Minimum capital requirement
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Academics, practitioners, and regulators all recognise and agree that capital is required for banks to operate smoothly because capital provides protection. The critical question is how much, and what type of, capital a bank needs to hold so that it has adequate protection.
In the simplest form, capital represents the portion of the bank’s liabilities which does not have to be repaid and therefore is available as a buffer in case the value of the bank's assets decline. If banks always made profits, there would be no need for capital. Unfortunately, such an ideal world does not exist, so capital is necessary to act as a cushion when banks are impacted by large losses. In the event that the bank’s asset value is lower than its total liabilities, the bank becomes insolvent and equity holders are likely to choose to default on the bank’s obligations.
Naturally, regulators would hold the view that banks should hold more capital, so as to ensure that insolvency risk and the consequent system disruptions are minimised. On the other hand, banks would wish to hold the minimum level of capital that supplies adequate protection, since capital is an expensive form of funding, and it also dilutes earnings.
There are 3 views on what a bank’s minimum capital requirement should be.
Regulatory capital is the minimum capital requirement as demanded by the regulators; it is the amount a bank must hold in order to operate. A regulator’s primary concern is that there is sufficient capital to buffer a bank against large losses so that deposits are not at risk, with the possibility of further disruption in the financial system being minimized. Regulatory capital could be seen as the minimum capital requirement in a “liquidation / runoff” view, whereby, if a bank has to be liquidated, whether all liabilities can be paid off.
Regulatory capital is a standardised calculation for all banks, although, there would be differences to various regulatory regimes. The process by which it is calculated is also transparent, this allows meaningful comparisons between banks under Pillar 3 disclosures.
Economic capital is the theoretical view on minimum capital requirement based on the underlying risks of the bank’s assets and operations. Economic capital could be seen as the minimum capital requirement in a “going concern” view, whereby, a bank is in continual operation, and it is only concerned with holding enough capital to ensure its survival.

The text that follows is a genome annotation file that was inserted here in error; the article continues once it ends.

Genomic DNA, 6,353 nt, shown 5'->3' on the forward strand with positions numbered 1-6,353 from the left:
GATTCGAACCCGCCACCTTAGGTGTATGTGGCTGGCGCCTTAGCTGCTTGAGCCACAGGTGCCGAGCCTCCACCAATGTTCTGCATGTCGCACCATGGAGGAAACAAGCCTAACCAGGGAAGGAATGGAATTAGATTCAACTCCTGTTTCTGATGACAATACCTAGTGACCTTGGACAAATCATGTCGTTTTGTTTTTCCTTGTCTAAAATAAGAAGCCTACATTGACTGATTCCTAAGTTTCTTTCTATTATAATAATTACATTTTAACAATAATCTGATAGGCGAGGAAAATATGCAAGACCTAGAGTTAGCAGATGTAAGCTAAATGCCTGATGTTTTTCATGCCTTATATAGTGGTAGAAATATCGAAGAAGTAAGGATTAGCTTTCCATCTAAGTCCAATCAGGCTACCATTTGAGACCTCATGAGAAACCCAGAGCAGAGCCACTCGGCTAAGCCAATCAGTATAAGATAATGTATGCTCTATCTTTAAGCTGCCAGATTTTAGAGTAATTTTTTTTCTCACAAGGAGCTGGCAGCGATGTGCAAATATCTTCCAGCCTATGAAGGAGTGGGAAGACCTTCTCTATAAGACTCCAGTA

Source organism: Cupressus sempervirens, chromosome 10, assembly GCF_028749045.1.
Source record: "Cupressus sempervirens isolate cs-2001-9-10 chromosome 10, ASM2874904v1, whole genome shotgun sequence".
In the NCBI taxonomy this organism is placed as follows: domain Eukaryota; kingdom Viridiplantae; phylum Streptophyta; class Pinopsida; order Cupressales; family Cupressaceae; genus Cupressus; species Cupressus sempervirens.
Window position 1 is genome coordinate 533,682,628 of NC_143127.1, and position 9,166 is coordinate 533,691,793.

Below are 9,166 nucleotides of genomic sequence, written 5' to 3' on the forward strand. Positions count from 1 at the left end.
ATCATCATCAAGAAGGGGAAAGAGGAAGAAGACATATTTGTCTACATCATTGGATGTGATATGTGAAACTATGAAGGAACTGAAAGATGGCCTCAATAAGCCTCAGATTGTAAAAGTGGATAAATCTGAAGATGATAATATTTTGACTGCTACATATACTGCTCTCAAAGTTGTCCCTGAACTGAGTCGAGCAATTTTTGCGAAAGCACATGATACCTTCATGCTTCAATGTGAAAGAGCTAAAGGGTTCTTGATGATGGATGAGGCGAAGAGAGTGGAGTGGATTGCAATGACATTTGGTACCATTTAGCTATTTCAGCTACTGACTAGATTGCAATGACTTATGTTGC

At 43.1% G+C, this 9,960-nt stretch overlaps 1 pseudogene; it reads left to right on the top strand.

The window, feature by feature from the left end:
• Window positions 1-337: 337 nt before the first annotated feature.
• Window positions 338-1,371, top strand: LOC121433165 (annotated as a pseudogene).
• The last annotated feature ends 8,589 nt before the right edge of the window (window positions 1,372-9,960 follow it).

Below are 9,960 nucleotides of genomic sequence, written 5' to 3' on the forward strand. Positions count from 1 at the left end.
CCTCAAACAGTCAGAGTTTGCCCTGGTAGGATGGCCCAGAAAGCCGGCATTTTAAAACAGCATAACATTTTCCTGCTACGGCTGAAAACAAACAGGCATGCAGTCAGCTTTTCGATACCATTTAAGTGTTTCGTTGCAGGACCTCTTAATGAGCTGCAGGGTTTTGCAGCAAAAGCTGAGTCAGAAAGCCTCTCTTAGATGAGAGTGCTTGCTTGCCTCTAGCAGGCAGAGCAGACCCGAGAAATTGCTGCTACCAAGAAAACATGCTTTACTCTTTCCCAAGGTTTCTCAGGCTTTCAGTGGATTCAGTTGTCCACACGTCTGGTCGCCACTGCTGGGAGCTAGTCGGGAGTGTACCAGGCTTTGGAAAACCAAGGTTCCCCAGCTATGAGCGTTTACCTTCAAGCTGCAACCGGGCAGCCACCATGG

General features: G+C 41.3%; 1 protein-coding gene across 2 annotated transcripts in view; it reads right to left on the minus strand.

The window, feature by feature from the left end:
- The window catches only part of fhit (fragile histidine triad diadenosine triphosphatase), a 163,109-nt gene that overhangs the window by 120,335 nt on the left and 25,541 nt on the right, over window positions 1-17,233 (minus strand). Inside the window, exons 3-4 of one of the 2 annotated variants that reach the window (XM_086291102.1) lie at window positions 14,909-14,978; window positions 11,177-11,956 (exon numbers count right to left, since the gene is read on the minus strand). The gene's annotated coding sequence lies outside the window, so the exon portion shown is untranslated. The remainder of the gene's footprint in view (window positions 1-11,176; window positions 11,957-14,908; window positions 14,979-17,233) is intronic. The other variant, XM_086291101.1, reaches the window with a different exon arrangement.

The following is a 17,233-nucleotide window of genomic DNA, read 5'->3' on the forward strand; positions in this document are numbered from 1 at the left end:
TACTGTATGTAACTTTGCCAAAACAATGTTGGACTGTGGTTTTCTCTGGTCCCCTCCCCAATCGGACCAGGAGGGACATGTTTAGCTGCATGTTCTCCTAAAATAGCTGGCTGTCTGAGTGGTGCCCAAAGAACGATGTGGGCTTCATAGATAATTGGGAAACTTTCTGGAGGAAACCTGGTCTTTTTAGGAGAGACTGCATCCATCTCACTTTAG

Economic capital was originally developed by banks as a tool for capital allocation and performance assessment. For these purposes, it did not need to measure risk in an absolute, but only in the relative sense.
Over time, with advances in risk quantification methodologies and the supporting technological infrastructure, the use of economic capital has extended to applications that require accuracy in the measurement of risk. This is evident in the ICAAP, whereby banks are required to quantify the absolute level of internal capital.
Although, economic capital has evolved sufficiently to be used alongside regulatory initiatives, it should remain a hypothetical measurement, and be used primarily as a basis for risk adjusted performance measurement (RAPM/SVA) and risk-based pricing (RAROC). This is because if economic capital is used to set minimum capital requirement, banks will have a conflict of interest in producing low estimates to minimise its capital holding. And since economic capital modelling is an internal measurement, there is no standardisation across the banking industry, which in turn, makes regulation difficult.
Rating agency view
Rating agency capital is the minimum capital a bank needs to hold in order to meet a certain credit rating. The amount of capital and the type of capital (Tier 1 & 2) a bank holds in relation to its total risk weighted assets is a crucial input to the mechanism in which rating agencies use to assess a bank’s capital adequacy and its subsequent credit rating. And since credit ratings provide important signals to the market on a bank’s financial strength, they can have significant downstream impact on a bank’s ability to raise funds, and also the cost at which the funds are raised. Therefore, having sufficient capital to meet rating agency requirement becomes an important consideration for senior management.
Rating agency capital differs to regulatory and economic capital in that it seeks to neutralize the impacts of different regulatory regimes, Basel II options, and individual banks’ risk assessments. That is, it aims to provide a globally comparable capital measure.